Today is Giving Tuesday, a coordinated effort of year-end giving that was started in 2011 to help counteract the overwhelming and exhausting consumerism and anxiety that often accompanies the demands of the holiday season. And while Giving Tuesday can itself seem overwhelming, the fact is that over the past eight years, it has been a tremendous success. From raising about $10 million in 2012 to as much as $400 million last year, the Giving Tuesday groundswell shows that the spirit of giving is contagious.

And it turns out that there’s a scientific basis for that: Giving has measurable effects on the brain, promoting both physical and mental health. According to research from the Cleveland Clinic, the benefits of charitable giving include:

Giving to a cause we are passionate about can also help soothe feelings of helplessness and stress, even in the face of crisis and uncertainty. It lifts us up out of ourselves and makes us part of something much bigger.

When you choose to make a gift to Solar One, you are supporting a clean energy revolution, innovative ways of teaching sustainability, the empowerment of environmental justice communities, and offering the hope of dignified employment to the formerly incarcerated and addicted. This Giving Tuesday, help yourself by helping the many students, teachers, trainees, and low-income residents who depend on Solar One’s programs to enrich their lives and improve their futures.

All gifts are tax deductible to the fullest extent of the law, and gifts can be split into monthly donations.

Thank you in advance for your support, and thank you for being part of the Giving Tuesday community.

Chris Collins
Executive Director

 

An Innovative Solar One Program Empowers Vulnerable Communities with Resilient Solar + Storage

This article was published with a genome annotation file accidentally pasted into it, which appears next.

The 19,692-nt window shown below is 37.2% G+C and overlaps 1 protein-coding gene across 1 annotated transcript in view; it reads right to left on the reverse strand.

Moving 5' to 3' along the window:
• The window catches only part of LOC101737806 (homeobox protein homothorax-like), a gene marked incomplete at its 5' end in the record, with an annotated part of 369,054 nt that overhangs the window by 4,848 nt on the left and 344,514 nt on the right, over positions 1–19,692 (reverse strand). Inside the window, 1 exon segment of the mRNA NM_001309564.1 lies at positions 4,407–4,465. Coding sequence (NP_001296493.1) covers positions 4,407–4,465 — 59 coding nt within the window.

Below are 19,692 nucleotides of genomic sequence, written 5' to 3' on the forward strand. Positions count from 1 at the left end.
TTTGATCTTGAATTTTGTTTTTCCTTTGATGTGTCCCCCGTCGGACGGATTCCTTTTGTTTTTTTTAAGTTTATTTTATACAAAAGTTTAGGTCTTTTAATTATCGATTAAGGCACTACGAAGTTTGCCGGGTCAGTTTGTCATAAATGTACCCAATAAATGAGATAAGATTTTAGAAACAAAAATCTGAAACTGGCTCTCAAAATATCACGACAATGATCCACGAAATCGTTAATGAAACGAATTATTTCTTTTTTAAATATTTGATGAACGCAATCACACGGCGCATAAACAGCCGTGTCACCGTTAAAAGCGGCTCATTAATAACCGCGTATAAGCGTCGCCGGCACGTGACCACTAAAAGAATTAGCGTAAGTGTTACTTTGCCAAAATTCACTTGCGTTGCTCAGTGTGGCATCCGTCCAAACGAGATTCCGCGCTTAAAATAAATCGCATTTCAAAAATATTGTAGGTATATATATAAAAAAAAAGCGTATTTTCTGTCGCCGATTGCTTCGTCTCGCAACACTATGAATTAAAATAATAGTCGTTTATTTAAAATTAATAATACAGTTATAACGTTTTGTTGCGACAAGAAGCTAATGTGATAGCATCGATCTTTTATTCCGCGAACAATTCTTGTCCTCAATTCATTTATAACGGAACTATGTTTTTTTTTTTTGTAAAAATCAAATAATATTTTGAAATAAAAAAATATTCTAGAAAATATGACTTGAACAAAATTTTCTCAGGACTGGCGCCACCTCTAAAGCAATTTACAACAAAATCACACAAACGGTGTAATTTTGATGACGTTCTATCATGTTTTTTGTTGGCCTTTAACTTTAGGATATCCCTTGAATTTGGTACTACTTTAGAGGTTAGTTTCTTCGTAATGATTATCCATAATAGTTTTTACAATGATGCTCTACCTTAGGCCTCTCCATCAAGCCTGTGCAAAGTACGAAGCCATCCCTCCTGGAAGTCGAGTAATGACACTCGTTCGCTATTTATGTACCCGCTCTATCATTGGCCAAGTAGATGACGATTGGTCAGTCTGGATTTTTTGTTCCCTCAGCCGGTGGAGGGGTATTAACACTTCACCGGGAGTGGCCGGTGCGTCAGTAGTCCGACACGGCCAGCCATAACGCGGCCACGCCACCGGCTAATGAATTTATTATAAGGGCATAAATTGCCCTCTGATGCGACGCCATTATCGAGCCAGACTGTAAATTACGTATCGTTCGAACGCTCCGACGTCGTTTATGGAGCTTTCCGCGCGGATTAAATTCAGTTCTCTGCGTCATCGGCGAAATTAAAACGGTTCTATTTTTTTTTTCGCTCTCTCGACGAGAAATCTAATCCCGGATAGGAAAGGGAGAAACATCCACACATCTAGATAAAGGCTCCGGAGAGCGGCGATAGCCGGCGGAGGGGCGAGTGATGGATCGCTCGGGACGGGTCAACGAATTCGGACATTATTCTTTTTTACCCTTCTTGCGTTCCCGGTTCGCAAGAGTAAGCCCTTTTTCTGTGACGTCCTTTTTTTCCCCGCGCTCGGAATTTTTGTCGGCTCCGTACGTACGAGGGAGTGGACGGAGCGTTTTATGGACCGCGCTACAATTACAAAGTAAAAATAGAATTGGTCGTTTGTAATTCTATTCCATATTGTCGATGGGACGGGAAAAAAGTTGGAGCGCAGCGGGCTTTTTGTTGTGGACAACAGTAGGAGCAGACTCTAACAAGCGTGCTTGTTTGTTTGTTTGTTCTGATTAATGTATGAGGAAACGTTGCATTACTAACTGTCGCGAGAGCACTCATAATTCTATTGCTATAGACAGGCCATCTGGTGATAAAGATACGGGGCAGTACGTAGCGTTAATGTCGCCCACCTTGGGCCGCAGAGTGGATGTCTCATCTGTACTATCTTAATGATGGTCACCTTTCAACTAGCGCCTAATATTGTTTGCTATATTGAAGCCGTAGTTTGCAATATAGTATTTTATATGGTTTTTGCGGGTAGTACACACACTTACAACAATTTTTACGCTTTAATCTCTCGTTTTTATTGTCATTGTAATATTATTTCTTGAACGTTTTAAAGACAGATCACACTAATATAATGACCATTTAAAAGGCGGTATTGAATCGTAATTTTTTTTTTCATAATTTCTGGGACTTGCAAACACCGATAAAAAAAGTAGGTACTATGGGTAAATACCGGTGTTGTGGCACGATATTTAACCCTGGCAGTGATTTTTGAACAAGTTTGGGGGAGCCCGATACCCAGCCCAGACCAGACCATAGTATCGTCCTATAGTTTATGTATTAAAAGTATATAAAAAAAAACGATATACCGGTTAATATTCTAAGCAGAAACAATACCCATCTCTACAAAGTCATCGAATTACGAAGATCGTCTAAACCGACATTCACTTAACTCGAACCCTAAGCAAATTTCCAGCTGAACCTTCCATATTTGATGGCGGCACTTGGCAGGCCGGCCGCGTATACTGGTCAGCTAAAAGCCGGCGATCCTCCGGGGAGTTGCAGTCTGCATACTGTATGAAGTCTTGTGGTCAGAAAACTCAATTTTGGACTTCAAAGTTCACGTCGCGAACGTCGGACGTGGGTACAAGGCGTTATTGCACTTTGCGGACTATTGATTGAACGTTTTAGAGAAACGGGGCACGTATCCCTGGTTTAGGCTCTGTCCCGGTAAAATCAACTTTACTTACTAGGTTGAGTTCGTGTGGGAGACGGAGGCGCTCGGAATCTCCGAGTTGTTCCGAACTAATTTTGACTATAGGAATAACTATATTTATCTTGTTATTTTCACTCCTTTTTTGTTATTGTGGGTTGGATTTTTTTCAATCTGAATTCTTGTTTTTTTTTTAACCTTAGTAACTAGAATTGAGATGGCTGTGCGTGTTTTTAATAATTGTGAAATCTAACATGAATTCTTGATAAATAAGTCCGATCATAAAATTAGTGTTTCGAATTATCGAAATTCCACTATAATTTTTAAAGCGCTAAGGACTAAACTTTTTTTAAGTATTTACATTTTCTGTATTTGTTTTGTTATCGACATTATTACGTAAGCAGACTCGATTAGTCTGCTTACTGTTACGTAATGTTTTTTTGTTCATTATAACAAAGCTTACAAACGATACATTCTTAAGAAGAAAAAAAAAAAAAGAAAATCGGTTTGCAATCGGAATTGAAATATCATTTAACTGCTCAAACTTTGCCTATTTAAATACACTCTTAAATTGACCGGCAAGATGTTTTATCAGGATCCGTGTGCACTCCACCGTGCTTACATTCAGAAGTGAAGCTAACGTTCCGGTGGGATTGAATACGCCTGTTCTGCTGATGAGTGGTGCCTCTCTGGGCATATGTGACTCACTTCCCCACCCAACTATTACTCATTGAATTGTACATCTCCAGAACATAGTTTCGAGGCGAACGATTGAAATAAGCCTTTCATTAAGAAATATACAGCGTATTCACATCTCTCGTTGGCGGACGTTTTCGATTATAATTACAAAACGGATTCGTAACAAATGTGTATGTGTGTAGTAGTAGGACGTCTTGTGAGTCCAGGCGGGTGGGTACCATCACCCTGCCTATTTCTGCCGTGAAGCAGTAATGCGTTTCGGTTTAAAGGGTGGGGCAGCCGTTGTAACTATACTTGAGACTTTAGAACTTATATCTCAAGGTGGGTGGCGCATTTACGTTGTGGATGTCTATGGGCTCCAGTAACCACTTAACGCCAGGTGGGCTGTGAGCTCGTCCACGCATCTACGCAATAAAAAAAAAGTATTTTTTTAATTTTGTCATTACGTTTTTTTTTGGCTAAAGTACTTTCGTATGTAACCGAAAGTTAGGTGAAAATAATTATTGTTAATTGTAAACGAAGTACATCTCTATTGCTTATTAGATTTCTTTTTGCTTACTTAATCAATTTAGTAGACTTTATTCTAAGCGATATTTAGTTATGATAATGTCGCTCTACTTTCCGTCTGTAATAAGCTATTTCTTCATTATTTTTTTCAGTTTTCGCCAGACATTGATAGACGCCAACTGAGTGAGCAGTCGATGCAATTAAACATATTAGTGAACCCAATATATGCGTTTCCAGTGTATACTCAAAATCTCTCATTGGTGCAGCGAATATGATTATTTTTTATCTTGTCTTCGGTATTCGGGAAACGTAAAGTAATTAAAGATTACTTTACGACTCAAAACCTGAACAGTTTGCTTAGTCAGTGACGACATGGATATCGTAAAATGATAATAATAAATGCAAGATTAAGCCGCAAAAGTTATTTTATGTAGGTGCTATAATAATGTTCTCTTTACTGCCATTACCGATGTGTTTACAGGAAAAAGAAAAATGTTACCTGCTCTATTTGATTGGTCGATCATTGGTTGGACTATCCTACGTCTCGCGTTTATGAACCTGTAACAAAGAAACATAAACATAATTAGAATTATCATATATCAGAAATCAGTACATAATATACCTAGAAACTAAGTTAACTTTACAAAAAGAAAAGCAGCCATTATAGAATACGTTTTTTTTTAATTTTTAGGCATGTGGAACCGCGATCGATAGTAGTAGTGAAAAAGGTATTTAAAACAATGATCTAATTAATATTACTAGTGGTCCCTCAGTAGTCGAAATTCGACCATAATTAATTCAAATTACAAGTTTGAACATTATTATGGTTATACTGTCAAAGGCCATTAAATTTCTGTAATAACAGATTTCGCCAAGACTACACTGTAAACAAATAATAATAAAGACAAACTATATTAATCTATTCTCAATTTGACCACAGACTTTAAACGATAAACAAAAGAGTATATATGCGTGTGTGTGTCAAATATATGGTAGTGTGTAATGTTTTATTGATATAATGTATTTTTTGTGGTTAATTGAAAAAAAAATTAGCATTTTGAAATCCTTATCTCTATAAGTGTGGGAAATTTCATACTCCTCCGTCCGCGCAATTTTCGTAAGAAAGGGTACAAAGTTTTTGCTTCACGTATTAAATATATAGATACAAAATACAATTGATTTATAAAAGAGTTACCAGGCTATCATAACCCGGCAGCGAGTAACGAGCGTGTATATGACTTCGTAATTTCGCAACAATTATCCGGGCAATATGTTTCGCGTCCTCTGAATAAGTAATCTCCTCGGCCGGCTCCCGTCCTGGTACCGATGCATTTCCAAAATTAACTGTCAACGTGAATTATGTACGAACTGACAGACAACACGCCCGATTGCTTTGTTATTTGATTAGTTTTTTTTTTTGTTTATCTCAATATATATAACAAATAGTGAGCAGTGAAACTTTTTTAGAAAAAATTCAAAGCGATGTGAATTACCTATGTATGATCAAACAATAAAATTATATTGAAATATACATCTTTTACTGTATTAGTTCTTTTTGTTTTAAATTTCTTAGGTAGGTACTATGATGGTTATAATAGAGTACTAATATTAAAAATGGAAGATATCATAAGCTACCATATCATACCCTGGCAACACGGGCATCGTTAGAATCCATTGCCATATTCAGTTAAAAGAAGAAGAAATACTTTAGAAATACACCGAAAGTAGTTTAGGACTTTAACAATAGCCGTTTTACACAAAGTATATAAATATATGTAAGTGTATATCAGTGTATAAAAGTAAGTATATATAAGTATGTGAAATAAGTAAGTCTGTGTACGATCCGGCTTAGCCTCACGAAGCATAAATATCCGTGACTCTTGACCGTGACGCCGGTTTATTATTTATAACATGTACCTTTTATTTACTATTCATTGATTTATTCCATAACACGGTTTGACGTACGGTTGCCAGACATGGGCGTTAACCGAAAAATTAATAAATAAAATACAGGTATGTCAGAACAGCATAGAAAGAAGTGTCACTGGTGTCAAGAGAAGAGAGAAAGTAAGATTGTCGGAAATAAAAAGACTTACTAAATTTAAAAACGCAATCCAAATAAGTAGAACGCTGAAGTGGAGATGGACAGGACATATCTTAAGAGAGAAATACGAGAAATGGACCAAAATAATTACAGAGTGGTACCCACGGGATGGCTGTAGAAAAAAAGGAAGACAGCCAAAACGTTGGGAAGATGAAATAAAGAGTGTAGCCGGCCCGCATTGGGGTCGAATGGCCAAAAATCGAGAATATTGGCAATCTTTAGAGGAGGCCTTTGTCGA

solar power

New York City, NY Through a program funded by the Governor’s Office of Storm Recovery (GOSR), NYC nonprofit Solar One and its network of installers are helping volunteer emergency responders and community organizations keep the lights on during blackouts.  

solar powerWhether triggered by unprecedented storms, heatwaves, or wildfires, blackouts are becoming increasingly common and hazardous. New Yorkers who weathered Superstorm Sandy understand better than most how challenging disaster recovery can be when the grid fails. But thanks to a new approach to disaster recovery, a few NYC community centers are about to become clean, resilient power hubs.

These projects are led by Solar One, an NYC non-profit dedicated to bringing clean energy to under-served urban communities. Solar One has received U.S. Department of Housing and Urban Development (HUD) Community Development Block Grant–Disaster Recovery (CDBG-DR) funding to implement the Solar Power and Battery Back-up Program for Community Facilities. Together with GOSR, qualified installers, and community leaders, this Solar One program builds resilience in front-line communities for the battle against climate change.